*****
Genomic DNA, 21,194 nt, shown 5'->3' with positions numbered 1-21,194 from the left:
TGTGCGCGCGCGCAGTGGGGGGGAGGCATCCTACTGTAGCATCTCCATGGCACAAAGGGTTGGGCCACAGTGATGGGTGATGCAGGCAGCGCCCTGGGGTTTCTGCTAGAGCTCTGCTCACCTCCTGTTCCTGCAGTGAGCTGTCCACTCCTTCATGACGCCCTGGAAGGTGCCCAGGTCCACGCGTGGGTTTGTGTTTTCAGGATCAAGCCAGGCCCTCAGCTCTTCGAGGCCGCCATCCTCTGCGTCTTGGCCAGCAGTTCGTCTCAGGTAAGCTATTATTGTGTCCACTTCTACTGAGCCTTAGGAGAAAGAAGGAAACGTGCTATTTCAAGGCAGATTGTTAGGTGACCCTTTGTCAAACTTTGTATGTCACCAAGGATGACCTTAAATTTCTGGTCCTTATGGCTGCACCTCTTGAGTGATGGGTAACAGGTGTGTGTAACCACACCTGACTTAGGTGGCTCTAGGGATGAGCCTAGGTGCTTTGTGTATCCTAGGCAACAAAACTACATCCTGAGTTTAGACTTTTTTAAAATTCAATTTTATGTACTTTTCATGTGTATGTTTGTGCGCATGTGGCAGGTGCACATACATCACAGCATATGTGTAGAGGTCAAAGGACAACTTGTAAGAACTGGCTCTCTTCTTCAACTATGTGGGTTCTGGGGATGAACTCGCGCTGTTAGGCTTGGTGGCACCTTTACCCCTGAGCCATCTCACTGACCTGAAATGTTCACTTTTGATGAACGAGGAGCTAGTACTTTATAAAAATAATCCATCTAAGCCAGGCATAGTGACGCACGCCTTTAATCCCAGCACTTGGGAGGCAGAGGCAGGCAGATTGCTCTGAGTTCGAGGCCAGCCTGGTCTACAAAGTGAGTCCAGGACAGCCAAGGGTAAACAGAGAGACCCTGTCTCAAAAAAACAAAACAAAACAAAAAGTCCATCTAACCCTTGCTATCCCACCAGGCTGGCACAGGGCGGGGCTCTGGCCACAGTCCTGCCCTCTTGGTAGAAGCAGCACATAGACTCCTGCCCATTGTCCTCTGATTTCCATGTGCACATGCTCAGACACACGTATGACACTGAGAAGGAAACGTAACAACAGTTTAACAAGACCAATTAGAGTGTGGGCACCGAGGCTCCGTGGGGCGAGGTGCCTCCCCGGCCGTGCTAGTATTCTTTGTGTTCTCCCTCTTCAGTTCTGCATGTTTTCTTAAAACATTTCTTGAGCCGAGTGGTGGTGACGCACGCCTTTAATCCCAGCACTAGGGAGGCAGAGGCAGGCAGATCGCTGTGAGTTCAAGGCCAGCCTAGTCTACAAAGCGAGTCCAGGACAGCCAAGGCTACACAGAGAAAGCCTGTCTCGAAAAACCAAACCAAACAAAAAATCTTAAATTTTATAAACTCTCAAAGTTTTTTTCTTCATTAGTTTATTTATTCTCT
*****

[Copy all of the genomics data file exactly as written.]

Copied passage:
Genomic DNA, 21,194 nt, shown 5'->3' with positions numbered 1-21,194 from the left:
TGTGCGCGCGCGCAGTGGGGGGGAGGCATCCTACTGTAGCATCTCCATGGCACAAAGGGTTGGGCCACAGTGATGGGTGATGCAGGCAGCGCCCTGGGGTTTCTGCTAGAGCTCTGCTCACCTCCTGTTCCTGCAGTGAGCTGTCCACTCCTTCATGACGCCCTGGAAGGTGCCCAGGTCCACGCGTGGGTTTGTGTTTTCAGGATCAAGCCAGGCCCTCAGCTCTTCGAGGCCGCCATCCTCTGCGTCTTGGCCAGCAGTTCGTCTCAGGTAAGCTATTATTGTGTCCACTTCTACTGAGCCTTAGGAGAAAGAAGGAAACGTGCTATTTCAAGGCAGATTGTTAGGTGACCCTTTGTCAAACTTTGTATGTCACCAAGGATGACCTTAAATTTCTGGTCCTTATGGCTGCACCTCTTGAGTGATGGGTAACAGGTGTGTGTAACCACACCTGACTTAGGTGGCTCTAGGGATGAGCCTAGGTGCTTTGTGTATCCTAGGCAACAAAACTACATCCTGAGTTTAGACTTTTTTAAAATTCAATTTTATGTACTTTTCATGTGTATGTTTGTGCGCATGTGGCAGGTGCACATACATCACAGCATATGTGTAGAGGTCAAAGGACAACTTGTAAGAACTGGCTCTCTTCTTCAACTATGTGGGTTCTGGGGATGAACTCGCGCTGTTAGGCTTGGTGGCACCTTTACCCCTGAGCCATCTCACTGACCTGAAATGTTCACTTTTGATGAACGAGGAGCTAGTACTTTATAAAAATAATCCATCTAAGCCAGGCATAGTGACGCACGCCTTTAATCCCAGCACTTGGGAGGCAGAGGCAGGCAGATTGCTCTGAGTTCGAGGCCAGCCTGGTCTACAAAGTGAGTCCAGGACAGCCAAGGGTAAACAGAGAGACCCTGTCTCAAAAAAACAAAACAAAACAAAAAGTCCATCTAACCCTTGCTATCCCACCAGGCTGGCACAGGGCGGGGCTCTGGCCACAGTCCTGCCCTCTTGGTAGAAGCAGCACATAGACTCCTGCCCATTGTCCTCTGATTTCCATGTGCACATGCTCAGACACACGTATGACACTGAGAAGGAAACGTAACAACAGTTTAACAAGACCAATTAGAGTGTGGGCACCGAGGCTCCGTGGGGCGAGGTGCCTCCCCGGCCGTGCTAGTATTCTTTGTGTTCTCCCTCTTCAGTTCTGCATGTTTTCTTAAAACATTTCTTGAGCCGAGTGGTGGTGACGCACGCCTTTAATCCCAGCACTAGGGAGGCAGAGGCAGGCAGATCGCTGTGAGTTCAAGGCCAGCCTAGTCTACAAAGCGAGTCCAGGACAGCCAAGGCTACACAGAGAAAGCCTGTCTCGAAAAACCAAACCAAACAAAAAATCTTAAATTTTATAAACTCTCAAAGTTTTTTTCTTCATTAGTTTATTTATTCTCT